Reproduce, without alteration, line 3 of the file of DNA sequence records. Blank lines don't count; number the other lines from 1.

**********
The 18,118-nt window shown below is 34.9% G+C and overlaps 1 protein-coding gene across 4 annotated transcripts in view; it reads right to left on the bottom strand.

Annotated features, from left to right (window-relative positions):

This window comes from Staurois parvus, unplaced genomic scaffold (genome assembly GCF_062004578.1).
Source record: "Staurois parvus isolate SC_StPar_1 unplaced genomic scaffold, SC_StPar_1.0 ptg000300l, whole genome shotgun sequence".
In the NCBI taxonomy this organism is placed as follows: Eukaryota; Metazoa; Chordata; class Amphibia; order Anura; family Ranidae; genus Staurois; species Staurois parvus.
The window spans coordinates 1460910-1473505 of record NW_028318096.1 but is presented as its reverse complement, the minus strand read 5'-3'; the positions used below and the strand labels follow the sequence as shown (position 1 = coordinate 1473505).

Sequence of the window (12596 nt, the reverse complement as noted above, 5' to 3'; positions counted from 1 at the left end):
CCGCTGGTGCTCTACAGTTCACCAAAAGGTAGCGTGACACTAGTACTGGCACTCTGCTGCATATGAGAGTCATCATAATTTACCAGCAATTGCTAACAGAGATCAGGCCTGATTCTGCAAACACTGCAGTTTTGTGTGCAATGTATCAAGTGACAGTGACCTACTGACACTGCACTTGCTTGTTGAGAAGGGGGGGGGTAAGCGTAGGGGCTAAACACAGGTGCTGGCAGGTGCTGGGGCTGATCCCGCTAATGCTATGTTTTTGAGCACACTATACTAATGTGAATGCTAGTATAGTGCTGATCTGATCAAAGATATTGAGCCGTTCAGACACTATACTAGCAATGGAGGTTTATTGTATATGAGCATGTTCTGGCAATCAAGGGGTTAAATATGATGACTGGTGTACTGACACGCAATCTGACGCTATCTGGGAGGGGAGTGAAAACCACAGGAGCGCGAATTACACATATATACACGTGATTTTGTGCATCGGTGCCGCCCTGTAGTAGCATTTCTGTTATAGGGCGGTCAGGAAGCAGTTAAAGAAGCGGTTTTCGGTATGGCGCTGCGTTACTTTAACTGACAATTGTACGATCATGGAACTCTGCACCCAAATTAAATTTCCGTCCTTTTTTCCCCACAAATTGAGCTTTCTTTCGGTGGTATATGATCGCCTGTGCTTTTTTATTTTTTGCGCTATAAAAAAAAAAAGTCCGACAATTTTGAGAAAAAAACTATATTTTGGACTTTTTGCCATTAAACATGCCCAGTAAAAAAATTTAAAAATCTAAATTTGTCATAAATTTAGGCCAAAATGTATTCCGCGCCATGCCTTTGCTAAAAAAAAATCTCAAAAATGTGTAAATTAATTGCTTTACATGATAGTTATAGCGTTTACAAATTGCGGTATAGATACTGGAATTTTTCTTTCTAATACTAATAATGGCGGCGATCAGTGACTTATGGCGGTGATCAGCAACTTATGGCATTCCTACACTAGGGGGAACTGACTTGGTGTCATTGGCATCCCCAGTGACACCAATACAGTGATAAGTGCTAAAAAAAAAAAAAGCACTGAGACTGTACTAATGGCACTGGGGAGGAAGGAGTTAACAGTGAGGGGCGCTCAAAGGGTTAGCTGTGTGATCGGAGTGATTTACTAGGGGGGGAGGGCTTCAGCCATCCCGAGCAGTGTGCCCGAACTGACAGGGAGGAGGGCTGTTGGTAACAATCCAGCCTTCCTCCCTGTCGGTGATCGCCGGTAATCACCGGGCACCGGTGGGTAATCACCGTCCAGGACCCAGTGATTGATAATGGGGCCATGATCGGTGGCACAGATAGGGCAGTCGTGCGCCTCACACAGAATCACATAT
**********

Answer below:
This window comes from Staurois parvus, unplaced genomic scaffold (genome assembly GCF_062004578.1).